Anyway, if it was such a secret, then no one would have known about it!

    The BN however, even when faced with obvious truths, will still cover up!

    I figure that Ms Surin has an axe to grind with the Catholic Church, thus the article.
    And this is supposed to be an award-winning journalist? Quite a disappointment!

  31. oh dear says:

    Objectional? You miss the point.

    The point is what you say matters (or mattered). The point is you have painted a blinkered picture of what the Catholic Church is and what it stands for. The lack of objective reporting is misleading ang troubling. You make no attempt to discuss the stand of the Church and what the Church has since done to address this wrong. You make no attempt to discuss what the Church really feels or thinks about the abuse of childern and also what the Church’s stand is on the action of the bishops.

    You are content to leave the impression of a Church that is powerful, corrupt and dishonest and yet powerful. You leave the impression that there has been no change, no action.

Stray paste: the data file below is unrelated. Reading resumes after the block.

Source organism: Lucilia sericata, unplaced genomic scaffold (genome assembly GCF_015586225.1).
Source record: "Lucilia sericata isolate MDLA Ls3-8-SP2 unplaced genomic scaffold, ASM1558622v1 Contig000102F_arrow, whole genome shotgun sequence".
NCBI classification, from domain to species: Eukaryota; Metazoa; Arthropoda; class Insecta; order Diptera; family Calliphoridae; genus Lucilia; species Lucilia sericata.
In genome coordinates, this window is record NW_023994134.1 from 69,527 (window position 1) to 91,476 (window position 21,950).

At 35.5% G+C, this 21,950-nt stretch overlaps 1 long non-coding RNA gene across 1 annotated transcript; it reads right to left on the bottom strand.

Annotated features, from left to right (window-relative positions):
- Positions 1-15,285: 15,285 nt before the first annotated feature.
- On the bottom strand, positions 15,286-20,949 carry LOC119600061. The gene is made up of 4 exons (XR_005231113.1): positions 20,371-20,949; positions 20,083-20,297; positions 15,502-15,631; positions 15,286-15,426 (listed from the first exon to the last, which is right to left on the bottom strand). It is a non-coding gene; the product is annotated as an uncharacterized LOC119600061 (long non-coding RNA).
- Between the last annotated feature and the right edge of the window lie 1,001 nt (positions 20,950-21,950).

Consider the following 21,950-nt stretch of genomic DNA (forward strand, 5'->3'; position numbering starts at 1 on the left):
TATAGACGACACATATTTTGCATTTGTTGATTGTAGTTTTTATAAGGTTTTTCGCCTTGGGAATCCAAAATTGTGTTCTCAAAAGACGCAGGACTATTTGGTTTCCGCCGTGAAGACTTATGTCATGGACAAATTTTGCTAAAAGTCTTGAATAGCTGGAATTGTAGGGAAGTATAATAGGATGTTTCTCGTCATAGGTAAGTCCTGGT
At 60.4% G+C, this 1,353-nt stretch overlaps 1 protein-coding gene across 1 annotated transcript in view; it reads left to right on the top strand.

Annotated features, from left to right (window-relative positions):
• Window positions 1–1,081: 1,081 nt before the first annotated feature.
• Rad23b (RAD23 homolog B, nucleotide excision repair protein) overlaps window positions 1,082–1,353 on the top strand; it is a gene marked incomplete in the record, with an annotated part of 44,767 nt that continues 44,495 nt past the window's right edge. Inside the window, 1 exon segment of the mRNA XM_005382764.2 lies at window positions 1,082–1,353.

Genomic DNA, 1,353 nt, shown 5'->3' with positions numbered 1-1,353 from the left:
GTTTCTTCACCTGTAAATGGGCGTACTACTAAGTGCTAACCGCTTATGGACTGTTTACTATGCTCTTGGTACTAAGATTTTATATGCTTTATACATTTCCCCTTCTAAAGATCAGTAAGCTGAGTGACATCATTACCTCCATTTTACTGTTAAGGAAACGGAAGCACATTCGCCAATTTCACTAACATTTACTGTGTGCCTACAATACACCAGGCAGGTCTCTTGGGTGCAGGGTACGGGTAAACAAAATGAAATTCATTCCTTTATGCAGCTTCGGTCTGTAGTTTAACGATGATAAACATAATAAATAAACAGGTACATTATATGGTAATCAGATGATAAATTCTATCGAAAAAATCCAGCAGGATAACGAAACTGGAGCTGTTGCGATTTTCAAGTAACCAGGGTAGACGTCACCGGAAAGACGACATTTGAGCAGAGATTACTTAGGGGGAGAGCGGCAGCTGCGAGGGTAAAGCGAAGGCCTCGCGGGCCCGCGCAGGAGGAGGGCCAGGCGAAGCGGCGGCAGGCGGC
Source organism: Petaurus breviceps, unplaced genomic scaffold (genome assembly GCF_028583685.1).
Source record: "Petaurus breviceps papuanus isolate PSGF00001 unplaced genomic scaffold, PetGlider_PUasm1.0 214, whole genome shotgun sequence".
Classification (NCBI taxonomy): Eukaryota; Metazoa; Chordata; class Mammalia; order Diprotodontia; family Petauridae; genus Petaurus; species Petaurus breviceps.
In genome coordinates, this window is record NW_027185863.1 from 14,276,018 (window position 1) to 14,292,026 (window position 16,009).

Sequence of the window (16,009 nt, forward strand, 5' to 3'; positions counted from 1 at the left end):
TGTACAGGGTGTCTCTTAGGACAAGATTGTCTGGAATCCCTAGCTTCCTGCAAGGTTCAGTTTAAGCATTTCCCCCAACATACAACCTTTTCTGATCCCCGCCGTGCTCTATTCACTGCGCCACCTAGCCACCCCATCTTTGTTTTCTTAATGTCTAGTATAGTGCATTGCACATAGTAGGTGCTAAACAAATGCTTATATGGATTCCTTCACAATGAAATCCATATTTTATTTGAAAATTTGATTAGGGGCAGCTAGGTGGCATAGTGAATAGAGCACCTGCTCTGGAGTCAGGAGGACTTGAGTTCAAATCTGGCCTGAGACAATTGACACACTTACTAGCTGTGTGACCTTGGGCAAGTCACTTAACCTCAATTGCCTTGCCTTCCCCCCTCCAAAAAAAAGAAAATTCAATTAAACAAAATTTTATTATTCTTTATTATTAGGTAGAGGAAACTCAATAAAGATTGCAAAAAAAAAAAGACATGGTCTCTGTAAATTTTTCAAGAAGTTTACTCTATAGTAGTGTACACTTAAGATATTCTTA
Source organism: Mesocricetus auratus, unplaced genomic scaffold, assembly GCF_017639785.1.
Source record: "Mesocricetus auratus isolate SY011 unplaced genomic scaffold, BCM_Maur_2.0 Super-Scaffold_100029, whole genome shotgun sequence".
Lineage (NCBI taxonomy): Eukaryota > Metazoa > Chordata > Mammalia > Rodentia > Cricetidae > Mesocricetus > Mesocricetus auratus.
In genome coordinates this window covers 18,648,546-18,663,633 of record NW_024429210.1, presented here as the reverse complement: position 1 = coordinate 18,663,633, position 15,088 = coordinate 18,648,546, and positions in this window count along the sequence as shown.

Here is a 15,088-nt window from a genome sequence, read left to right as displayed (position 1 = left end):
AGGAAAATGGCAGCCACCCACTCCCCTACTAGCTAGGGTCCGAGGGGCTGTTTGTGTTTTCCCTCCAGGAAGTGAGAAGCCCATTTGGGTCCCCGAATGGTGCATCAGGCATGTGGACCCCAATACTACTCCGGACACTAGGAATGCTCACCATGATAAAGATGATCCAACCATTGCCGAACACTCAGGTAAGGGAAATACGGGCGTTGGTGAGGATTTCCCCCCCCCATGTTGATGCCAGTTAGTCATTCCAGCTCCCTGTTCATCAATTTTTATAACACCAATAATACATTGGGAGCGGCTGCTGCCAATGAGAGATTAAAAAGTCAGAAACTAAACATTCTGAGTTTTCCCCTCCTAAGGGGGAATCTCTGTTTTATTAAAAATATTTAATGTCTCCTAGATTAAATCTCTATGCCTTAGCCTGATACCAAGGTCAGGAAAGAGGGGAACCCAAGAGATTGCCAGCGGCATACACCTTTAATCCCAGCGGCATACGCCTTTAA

What is the Church? The Church is not only the priests and the bishops. Every Catholic man, woman and child is the church. Every Catholic family is the church. You are content to leave the impression that we all subsribe to the actions of the bishop.
    I have this thought always: We don’t know what we don’t know. When I read an article like this, I am troubled by the message that you give to those who “don’t know”. I think about the articles I have read previously about areas in which I have shallow knowledge. Were they written in the same way? How am I to trust what you write anymore. And that is the point: Why continue to read what we can’t trust?

  32. @Merah Silu
    I think you are deliberately trying to confuse the issue. What I’m asking for, similar to what other advocates of FOI are asking for, is for information that is of public interest to be made public. By declaring that I want a society where private information, such as whether somebody made love last night, to be made public is either a sign that you don’t understand the difference between private and public information, or that you are deliberately trying to obfuscate the issue. None of the issues I highlighted were of a private nature. The issues of air quality, environmental impact, and the cause of the Bukit Antarabangsa landslide are all issues which affect the public. In fact, these kinds of information are funded, either in full or in part, by tax payers. Why shouldn’t we be privy to such information?